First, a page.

Brooks shows how, beginning with Lenin, the Communists established a state monopoly of the media that absorbed literature, art, and science into a stylized and ritualistic public culture - a form of political performance that became its own reality and excluded other forms of public reflection. He presents and explains scores of self-congratulatory newspaper articles, including tales of Stalin's supposed achievements and virtue, accounts of the country's allegedly dynamic economy, and warnings about the decadence and cruelty of the capitalist West. Brooks pays particular attention to the role of the press in the reconstruction of the Soviet cultural system to meet the Nazi threat during World War II and in the transformation of national identity from its early revolutionary internationalism to the ideology of the Cold War. He concludes that the country's one-sided public discourse and the pervasive idea that citizens owed the leader gratitude for the 'gifts' of goods and services led ultimately to the inability of late Soviet Communism to diagnose its own ills, prepare alternative policies, and adjust to new realities.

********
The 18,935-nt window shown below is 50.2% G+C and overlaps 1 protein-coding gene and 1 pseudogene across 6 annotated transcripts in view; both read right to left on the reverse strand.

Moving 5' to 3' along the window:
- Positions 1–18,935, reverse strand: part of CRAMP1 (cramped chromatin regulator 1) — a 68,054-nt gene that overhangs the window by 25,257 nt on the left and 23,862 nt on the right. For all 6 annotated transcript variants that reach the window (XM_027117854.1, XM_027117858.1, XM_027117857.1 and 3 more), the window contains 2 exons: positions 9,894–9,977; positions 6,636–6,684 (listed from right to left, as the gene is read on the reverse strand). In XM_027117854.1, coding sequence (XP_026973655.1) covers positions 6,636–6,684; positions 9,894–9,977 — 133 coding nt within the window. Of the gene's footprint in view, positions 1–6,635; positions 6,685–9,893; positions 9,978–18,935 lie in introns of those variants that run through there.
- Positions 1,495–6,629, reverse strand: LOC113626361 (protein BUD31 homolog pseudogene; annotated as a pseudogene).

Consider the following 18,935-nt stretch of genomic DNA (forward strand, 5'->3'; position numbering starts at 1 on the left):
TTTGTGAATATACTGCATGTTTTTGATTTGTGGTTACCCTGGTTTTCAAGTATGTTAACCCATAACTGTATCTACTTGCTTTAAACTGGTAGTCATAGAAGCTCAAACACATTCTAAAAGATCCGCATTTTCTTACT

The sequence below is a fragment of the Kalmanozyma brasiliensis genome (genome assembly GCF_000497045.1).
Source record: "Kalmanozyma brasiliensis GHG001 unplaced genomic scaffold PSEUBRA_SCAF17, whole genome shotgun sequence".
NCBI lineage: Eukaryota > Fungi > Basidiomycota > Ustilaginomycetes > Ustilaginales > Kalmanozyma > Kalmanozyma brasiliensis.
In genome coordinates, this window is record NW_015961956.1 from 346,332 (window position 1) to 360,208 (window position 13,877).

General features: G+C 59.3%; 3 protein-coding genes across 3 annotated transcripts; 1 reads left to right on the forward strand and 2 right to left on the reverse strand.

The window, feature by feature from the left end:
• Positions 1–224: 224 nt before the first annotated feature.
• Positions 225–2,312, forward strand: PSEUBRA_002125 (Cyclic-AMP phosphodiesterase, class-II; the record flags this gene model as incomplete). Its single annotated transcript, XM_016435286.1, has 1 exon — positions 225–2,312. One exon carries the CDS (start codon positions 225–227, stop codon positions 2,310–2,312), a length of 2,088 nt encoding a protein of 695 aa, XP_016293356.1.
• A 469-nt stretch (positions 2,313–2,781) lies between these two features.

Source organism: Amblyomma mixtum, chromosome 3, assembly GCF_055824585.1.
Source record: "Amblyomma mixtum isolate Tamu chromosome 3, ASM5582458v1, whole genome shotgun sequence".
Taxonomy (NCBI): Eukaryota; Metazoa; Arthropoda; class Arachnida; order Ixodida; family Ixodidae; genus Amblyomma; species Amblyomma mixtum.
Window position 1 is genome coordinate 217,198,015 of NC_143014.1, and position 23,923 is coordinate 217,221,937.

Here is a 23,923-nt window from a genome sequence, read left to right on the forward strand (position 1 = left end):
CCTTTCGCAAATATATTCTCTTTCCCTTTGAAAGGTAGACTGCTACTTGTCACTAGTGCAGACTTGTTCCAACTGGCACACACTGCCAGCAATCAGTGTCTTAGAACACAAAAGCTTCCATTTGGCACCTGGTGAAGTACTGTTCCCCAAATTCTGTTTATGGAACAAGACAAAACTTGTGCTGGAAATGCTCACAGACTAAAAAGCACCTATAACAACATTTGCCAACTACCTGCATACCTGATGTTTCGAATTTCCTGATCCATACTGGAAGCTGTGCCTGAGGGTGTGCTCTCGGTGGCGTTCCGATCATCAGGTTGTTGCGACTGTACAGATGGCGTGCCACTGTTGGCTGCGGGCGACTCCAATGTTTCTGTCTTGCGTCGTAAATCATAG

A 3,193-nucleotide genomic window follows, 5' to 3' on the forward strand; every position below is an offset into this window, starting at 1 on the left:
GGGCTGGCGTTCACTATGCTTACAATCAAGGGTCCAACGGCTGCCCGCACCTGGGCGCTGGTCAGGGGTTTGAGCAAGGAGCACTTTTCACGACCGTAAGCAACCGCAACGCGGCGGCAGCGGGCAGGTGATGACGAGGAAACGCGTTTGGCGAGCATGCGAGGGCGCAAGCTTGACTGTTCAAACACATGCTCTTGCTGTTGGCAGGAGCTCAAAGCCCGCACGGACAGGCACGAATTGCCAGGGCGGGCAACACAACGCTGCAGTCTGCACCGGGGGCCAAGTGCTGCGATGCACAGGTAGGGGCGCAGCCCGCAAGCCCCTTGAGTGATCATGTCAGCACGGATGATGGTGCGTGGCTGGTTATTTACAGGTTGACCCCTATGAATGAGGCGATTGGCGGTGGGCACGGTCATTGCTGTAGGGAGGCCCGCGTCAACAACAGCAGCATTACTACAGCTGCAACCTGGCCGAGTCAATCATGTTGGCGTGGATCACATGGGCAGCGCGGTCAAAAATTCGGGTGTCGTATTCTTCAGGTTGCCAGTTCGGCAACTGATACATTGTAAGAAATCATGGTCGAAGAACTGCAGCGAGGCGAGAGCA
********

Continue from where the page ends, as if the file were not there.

Detalhes do Produto
Subtítulo: SOVIET PUBLIC CULTURE FROM REVOLUTION TO COLD WAR